Q. What is the etiquette of hospital visiting? A friend in his fifties is about to spend six weeks in a London hospital recovering from a heart operation. He will be in a private room. He is going to be fine but he will feel a bit fragile, so can you advise me how long I should stay, what I should bring, and, since I am one of his closest friends, whether I should organise a rota so that people don’t overlap? He is a very popular (and newly eligible) man, so he will have no shortage of visitors.
— S.B., London W6
A. The classic gaffes to make when hospital visiting are to eat the food you have brought as a present, talk about ‘lifestyle choices’ and whether they led to the health condition the patient has been suffering from, enquire about the patient’s relationship with God or — when the patient is ‘eligible’ — to bring along a singleton who your friend hardly knows. Don’t get involved in organising a rota. It will be too stressy when London traffic causes people to cock up. The kindest thing you can do for this patient is, with his agreement, to put a note on his door saying: ‘He is very tired. He will say he wants you to stay as long as possible but he doesn’t mean it. Please stay for no more than 20 minutes.’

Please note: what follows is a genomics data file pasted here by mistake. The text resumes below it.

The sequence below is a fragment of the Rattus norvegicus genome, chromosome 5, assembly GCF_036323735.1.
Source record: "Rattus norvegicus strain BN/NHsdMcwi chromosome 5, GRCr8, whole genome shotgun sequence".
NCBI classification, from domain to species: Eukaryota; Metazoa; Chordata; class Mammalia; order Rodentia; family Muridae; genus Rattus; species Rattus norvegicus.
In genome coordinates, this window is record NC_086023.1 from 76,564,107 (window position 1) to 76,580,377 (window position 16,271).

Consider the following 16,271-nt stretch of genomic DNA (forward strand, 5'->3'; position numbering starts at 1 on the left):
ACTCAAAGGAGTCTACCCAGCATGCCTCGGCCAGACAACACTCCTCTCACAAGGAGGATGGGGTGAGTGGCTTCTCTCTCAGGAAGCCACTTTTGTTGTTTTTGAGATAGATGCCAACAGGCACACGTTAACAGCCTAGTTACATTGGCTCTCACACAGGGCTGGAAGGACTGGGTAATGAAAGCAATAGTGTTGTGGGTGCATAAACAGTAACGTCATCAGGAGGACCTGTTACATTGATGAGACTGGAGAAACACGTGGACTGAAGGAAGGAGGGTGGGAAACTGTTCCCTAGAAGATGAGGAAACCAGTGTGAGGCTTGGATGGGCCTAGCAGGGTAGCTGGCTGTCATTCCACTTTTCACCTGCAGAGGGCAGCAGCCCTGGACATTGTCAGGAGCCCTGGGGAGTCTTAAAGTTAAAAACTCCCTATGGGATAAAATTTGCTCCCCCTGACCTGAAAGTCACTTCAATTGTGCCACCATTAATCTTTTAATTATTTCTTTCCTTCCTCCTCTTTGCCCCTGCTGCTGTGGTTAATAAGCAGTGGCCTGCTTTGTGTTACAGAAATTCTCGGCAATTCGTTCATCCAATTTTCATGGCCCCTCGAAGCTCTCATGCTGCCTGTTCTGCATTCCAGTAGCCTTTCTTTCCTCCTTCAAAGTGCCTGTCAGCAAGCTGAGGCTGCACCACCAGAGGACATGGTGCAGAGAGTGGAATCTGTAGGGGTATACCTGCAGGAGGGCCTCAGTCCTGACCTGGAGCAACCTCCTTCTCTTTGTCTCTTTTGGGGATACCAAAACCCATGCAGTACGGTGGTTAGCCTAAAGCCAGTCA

Q. I have been invited to spend Christmas in a very grand house. What could I possibly bring to my hosts in the way of a Christmas present? I can’t think of anything they don’t already have. In the past I have successfully used your advice that a large sheet of first-class stamps never goes amiss, but this house has an estate office attached which does all that sort of thing for the family. Any bright ideas, Mary?
—Name and address withheld
A. Why not go for a piano clamp? These can be seen in the lobbies of five-star hotels in Northern Ireland where they are installed to curb the exuberance of unmusical guests or children who want to play Chopsticks or Für Elise. No doubt some of your fellow house guests at Christmas will be marvels on the piano and their musical contribution will be sought after, but no host wants to lose control in their own home. He who pays the piper calls the tune. Piano clamps are now digitalised so they can only be unlocked by a person who knows the code. Either way, the clamp will provide a marvellous talking point.
Q. My daughter, who is now in her fifties, so she should know better, always fills my kettle right up to its maximum capacity when she comes to visit. No matter how much I complain about the waste of energy, she will not change her habit. This is causing a bad atmosphere. What do you recommend, Mary? Please rule that I am right.
— Name and address withheld
A. Of course you are right. The solution is to buy a camping kettle which takes only a pint of water at a time, and hide your old kettle.